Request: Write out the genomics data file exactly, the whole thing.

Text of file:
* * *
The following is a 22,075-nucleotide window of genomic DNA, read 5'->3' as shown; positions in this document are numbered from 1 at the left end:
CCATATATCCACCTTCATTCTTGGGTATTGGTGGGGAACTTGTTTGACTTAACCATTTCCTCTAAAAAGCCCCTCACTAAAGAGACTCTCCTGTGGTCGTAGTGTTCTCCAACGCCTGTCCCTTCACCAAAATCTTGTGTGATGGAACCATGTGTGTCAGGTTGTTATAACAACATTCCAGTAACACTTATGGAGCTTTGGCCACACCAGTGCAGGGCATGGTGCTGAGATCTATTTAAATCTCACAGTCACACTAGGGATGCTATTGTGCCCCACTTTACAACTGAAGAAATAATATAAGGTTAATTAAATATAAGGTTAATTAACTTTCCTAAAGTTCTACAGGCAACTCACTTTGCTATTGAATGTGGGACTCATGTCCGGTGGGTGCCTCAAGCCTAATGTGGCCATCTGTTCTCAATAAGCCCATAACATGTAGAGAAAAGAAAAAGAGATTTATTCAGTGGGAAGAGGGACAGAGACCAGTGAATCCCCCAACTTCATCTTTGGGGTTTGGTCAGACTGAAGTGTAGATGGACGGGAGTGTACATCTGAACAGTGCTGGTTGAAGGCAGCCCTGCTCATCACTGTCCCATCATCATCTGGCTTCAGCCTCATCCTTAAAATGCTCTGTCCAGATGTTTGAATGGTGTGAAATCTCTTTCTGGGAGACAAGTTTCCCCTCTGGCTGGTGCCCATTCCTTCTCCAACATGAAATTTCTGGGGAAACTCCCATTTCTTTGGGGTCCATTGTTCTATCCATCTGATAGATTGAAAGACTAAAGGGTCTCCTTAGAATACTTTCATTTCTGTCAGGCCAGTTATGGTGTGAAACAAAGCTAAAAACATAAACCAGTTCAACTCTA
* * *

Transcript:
The following is a 22,075-nucleotide window of genomic DNA, read 5'->3' as shown; positions in this document are numbered from 1 at the left end:
CCATATATCCACCTTCATTCTTGGGTATTGGTGGGGAACTTGTTTGACTTAACCATTTCCTCTAAAAAGCCCCTCACTAAAGAGACTCTCCTGTGGTCGTAGTGTTCTCCAACGCCTGTCCCTTCACCAAAATCTTGTGTGATGGAACCATGTGTGTCAGGTTGTTATAACAACATTCCAGTAACACTTATGGAGCTTTGGCCACACCAGTGCAGGGCATGGTGCTGAGATCTATTTAAATCTCACAGTCACACTAGGGATGCTATTGTGCCCCACTTTACAACTGAAGAAATAATATAAGGTTAATTAAATATAAGGTTAATTAACTTTCCTAAAGTTCTACAGGCAACTCACTTTGCTATTGAATGTGGGACTCATGTCCGGTGGGTGCCTCAAGCCTAATGTGGCCATCTGTTCTCAATAAGCCCATAACATGTAGAGAAAAGAAAAAGAGATTTATTCAGTGGGAAGAGGGACAGAGACCAGTGAATCCCCCAACTTCATCTTTGGGGTTTGGTCAGACTGAAGTGTAGATGGACGGGAGTGTACATCTGAACAGTGCTGGTTGAAGGCAGCCCTGCTCATCACTGTCCCATCATCATCTGGCTTCAGCCTCATCCTTAAAATGCTCTGTCCAGATGTTTGAATGGTGTGAAATCTCTTTCTGGGAGACAAGTTTCCCCTCTGGCTGGTGCCCATTCCTTCTCCAACATGAAATTTCTGGGGAAACTCCCATTTCTTTGGGGTCCATTGTTCTATCCATCTGATAGATTGAAAGACTAAAGGGTCTCCTTAGAATACTTTCATTTCTGTCAGGCCAGTTATGGTGTGAAACAAAGCTAAAAACATAAACCAGTTCAACTCTA